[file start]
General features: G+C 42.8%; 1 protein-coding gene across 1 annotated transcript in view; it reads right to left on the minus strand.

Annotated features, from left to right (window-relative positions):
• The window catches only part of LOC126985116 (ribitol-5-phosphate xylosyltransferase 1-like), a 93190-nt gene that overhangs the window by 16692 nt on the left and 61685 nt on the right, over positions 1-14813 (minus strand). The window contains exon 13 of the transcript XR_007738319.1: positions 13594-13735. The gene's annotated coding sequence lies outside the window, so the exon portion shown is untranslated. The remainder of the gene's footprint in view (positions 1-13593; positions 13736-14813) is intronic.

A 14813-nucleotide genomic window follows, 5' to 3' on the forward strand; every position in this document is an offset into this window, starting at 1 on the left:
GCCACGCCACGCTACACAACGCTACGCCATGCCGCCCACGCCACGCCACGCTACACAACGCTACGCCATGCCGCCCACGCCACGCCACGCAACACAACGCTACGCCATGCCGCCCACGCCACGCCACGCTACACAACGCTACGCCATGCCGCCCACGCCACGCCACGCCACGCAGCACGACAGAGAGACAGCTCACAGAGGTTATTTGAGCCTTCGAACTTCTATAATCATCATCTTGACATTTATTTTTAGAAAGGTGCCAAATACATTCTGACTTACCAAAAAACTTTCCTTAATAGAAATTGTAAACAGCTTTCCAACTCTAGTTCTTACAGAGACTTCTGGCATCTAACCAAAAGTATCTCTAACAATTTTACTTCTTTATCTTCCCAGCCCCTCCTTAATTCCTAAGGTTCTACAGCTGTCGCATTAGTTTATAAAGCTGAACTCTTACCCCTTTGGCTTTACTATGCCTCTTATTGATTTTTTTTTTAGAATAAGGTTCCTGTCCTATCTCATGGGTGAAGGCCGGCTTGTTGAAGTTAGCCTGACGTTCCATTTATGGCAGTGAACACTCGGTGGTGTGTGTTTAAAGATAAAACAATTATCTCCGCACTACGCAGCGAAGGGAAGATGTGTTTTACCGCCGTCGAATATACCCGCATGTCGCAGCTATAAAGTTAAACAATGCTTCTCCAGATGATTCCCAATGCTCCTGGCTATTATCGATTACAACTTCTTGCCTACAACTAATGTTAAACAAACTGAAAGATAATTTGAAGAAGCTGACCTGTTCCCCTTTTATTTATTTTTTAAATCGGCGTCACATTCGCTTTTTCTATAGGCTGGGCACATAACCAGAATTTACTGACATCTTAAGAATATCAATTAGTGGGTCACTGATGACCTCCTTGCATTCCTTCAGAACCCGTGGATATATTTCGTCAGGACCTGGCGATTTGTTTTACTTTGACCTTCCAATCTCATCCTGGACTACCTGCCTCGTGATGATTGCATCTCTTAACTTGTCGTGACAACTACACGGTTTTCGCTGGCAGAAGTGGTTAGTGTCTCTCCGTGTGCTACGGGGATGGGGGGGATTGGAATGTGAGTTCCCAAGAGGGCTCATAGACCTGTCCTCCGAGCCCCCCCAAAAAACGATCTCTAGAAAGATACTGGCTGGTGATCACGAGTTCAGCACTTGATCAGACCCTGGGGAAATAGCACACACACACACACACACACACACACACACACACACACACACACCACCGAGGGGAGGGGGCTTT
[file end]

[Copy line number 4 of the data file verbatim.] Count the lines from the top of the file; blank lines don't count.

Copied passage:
A 14813-nucleotide genomic window follows, 5' to 3' on the forward strand; every position in this document is an offset into this window, starting at 1 on the left: